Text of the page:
# FAQ: Introduction to Functions - Parameters & Arguments

This community-built FAQ covers the “Parameters & Arguments” exercise from the lesson “Introduction to Functions”.

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## FAQs on the exercise Parameters & Arguments

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Can you assign anything else to an argument besides text?

Hi, I noticed something on this exercise, it’s just a little thing. Not a criticism!

There are no indentations in the blue and yellow function in your descriptive text before the two lines that start with print in the function. That might be a small error(?)

it looks like this

def trip_welcome(destination):
print(” Looks like you’re going to the " + destination + " today. ")

…anyways. I’m loving the Python course <3

So I understand the successful implementation of parameters and arguments thus far,

def generate_trip_instructions(location):

print("Looks like you are planning a trip to visit " + location)

print("You can use the public subway system to get to " + location)

generate_trip_instructions(“Central Park”)

Everything here works as it should, but my question is more toward the logic of it. Why does it work? If Python is a top down read. How is it that we can call a function, and print out (“string” + parameter), but the parameter is defined after we call the function?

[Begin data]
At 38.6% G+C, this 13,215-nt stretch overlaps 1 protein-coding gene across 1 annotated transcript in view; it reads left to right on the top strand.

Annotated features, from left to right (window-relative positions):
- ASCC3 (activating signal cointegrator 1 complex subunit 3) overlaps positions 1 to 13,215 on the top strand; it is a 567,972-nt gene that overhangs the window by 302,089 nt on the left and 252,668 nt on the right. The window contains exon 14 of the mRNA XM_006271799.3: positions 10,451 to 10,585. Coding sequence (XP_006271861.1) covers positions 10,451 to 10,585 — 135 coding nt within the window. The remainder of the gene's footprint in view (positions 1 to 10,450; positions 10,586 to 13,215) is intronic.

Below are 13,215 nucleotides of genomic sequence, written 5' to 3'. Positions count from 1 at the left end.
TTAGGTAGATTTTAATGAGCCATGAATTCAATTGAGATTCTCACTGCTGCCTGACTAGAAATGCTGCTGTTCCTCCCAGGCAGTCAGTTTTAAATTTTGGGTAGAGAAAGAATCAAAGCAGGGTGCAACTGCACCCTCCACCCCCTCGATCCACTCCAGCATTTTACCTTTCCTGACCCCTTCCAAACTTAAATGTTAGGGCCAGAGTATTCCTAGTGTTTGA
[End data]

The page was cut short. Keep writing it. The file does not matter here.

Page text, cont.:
Similar to if we were to print a variable, but define the variable after we try to print, it would error out and say that the variable isn’t defined. Just throws me for a loop a bit. I was really caught up on this one for awhile, as I kept trying to define the parameter before the function and it continually errored.

It might help to think of calling the function as a way of creating a second mini program. It has its own names and instruction set but it’s empty. It’s only when you call it and pass arguments to it that it actually gets loaded to memory that those names are assigned to actual data/objects. What’s more you can call it more than once with entirely different values and the names are just assigned to these new values and the same instructions are executed.

The function call effectively acts like a temporary assignment to that parameter `function(parameter=argument)`. It is used in the mini program, it returns a value and then it is simply forgotten once that function has finished executing. So the names/variables in your new mini program stay the same but what they refer to changes on each new call.

def func(x): return x + 4 # The new function has a parameter x # This parameter is effectively empty # Only when we call it does something get assigned print(func(2)) # Once the value is returned what `x` refers to is forgotten print(func(5)) # If it helps you can use the following syntax for this example... print(func(x=10))